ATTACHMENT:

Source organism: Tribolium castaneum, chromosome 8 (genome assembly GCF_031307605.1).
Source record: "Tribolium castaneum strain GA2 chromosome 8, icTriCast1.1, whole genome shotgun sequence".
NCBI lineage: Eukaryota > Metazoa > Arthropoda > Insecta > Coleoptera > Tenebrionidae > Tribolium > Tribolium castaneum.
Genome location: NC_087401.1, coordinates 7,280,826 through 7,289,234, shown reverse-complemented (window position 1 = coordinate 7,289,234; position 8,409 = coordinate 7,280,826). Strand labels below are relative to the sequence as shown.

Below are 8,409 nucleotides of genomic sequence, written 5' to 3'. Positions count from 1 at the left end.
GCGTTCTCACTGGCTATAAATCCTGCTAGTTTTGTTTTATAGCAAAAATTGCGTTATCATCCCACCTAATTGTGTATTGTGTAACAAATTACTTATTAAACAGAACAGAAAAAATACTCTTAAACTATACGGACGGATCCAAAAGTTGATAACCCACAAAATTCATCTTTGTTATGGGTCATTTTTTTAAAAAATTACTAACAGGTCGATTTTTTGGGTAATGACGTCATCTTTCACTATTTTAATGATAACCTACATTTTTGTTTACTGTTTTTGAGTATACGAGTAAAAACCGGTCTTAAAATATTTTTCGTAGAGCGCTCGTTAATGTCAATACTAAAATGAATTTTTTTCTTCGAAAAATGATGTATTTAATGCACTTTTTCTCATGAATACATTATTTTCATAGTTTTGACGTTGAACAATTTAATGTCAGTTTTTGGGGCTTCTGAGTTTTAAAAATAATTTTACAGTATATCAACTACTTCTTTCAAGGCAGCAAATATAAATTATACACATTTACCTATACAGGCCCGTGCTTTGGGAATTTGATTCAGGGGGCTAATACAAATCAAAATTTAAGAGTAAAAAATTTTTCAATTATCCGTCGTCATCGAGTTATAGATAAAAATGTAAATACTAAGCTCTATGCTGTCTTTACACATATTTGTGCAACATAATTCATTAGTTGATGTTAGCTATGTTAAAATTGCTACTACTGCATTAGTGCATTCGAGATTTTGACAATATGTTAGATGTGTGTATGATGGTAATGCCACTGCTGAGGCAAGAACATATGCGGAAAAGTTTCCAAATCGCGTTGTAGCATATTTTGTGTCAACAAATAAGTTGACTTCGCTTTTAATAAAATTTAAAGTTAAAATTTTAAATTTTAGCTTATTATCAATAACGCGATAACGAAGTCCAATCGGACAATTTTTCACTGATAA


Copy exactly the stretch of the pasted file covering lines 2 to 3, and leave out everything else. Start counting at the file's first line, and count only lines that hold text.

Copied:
Source record: "Tribolium castaneum strain GA2 chromosome 8, icTriCast1.1, whole genome shotgun sequence".
NCBI lineage: Eukaryota > Metazoa > Arthropoda > Insecta > Coleoptera > Tenebrionidae > Tribolium > Tribolium castaneum.